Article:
A second downside is uniformity. Because you’re being taught the same things in your classes, there’s a risk of having your artwork look just like everyone else’s. Sure, you could nurture your own style, but then there’s also the common complaint that professors will say that your style isn’t art because it doesn’t conform to classic, fine art standards.

The last downside is you don’t sleep. This may be true for pretty much all kinds of colleges, but sleep is pretty much a luxury in art school. To complete the assignments by the deadline, you have to spend long hours in the studio since paintings and film projects take much longer than a paper. For performance majors, like actors and musicians, you have to do rehearsals in addition to any other assignments you may have. If you have a job on top of all that, you’re probably going to have a long-distance relationship with your bed.

Upsides of Regular School:

One major upside of going to a regular school instead of an art school is the wide range of course options. You could major in theatre and minor in biology or vice-versa, which you can’t do at an art school. This was one of my main reasons for choosing a regular college, so that I could minor in history to supplement my creative writing. There’s also freedom to explore other fields by taking electives.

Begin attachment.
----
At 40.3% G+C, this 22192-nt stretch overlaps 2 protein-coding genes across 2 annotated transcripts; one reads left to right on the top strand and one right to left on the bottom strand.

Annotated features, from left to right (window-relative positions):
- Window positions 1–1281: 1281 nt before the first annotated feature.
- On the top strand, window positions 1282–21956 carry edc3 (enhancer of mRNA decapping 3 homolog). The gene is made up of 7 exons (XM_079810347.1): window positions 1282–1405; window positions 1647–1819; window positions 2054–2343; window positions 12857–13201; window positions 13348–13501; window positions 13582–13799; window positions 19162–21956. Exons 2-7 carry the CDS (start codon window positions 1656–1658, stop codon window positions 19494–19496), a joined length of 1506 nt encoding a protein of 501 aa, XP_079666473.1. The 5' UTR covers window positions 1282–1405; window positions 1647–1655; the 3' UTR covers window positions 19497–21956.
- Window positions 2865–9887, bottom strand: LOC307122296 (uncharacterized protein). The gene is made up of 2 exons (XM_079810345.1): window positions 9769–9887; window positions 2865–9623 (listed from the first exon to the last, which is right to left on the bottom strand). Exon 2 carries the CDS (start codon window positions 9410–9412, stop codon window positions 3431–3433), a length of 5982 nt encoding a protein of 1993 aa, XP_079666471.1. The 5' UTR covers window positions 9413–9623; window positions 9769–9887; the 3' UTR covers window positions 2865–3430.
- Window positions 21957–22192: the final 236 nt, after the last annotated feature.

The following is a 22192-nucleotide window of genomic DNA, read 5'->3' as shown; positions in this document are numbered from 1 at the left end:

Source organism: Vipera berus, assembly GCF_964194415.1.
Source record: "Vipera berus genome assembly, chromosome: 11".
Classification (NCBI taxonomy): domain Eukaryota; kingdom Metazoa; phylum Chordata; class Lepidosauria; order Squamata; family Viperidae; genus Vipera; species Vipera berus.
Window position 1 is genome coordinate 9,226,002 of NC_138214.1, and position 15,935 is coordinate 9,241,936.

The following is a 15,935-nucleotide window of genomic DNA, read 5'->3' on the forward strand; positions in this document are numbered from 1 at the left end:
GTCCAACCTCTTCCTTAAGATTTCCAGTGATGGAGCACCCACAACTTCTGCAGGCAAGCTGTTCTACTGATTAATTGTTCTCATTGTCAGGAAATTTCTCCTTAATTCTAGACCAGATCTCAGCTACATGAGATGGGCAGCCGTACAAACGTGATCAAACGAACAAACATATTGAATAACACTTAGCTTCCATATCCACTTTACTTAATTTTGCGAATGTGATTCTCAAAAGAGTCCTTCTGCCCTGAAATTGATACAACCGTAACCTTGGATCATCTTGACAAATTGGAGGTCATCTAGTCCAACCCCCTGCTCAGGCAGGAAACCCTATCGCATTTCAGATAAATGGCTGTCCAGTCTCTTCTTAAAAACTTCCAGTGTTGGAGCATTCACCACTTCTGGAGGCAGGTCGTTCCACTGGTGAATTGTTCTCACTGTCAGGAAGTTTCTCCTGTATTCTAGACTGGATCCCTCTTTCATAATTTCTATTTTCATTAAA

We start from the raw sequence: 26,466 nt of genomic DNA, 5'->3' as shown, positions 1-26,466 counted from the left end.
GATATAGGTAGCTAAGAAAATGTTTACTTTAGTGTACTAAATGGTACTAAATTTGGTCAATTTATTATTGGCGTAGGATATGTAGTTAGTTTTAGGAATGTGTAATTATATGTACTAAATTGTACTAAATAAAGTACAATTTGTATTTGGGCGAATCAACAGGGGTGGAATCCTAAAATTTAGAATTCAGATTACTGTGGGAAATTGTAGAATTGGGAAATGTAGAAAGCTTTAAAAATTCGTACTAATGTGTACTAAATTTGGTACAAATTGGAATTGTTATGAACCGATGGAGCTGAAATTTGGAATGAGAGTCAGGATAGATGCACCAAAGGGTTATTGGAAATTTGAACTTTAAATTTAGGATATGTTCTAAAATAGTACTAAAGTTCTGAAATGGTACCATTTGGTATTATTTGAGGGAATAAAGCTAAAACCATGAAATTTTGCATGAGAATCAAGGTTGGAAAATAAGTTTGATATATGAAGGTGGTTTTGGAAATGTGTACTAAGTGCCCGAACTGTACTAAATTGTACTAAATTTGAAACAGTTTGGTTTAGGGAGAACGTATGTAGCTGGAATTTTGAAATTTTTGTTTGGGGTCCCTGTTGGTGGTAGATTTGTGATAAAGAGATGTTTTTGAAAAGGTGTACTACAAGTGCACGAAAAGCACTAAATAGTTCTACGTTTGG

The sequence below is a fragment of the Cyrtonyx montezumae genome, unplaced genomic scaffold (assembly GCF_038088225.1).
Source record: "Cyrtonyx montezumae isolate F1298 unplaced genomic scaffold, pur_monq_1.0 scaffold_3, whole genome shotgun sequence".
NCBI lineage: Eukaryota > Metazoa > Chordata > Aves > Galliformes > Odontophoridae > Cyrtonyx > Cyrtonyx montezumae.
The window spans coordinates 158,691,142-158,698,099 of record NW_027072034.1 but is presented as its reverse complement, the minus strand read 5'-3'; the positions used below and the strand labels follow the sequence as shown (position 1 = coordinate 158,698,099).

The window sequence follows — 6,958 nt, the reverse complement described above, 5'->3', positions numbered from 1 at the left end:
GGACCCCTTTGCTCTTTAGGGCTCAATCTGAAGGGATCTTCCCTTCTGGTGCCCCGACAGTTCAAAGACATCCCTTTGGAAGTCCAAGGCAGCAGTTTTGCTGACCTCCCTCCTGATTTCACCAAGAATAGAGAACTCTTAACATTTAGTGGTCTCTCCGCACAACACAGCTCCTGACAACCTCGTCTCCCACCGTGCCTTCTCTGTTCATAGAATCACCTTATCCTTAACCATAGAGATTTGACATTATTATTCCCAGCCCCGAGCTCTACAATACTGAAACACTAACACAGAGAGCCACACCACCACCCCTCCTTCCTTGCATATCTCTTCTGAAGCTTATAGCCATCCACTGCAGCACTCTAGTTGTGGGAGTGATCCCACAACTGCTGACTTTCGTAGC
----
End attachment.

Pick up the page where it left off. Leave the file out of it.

There’s also a greater variety of people you’ll meet. Artsy people are fun, and you’ll still encounter them, but you’ll also find individuals from other spheres, such as engineering or business. Having friends from a diverse range makes life much more interesting. In addition, they could connect you with others that you might not otherwise find by hanging out solely in the art world.

Another upside is that you’ll have more time. Since regular colleges aren’t hardcore when it comes to art classes, only about half of your semester’s credit hours are dedicated to them instead of all. The other hours are spent in non-arts classes, which don’t require spending hours upon hours on one assignment.

Downsides of Regular School:

Outside of the art classes, it’s hard to connect with other artists. I draw and paint on a frequent basis, but I take creative writing classes instead of visual arts. To find other creative writers, I just go to class. But to find other visual artists, we have to encounter each other by chance. Most of the people beyond the arts classrooms don’t share your passion with you.

It’s also hard to get the classes you want. Beginner-level classes are always offered, an upper-level course sometimes might only be offered every other semester or every other year. Filling up that checklist to graduate means that you might have to be patient and you might graduate before that one class that you really want is offered again.

The most obvious downside is that you’re not spending your entire time doing art. Because of other classes, there might be some days when you don’t get to do it at all since you’re reading or writing papers. That can get frustrating when the creative urge is there, but there’s no time to let it out.

August Pritchett, Armstrong State University

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August Pritchett

Armstrong State University
English Communication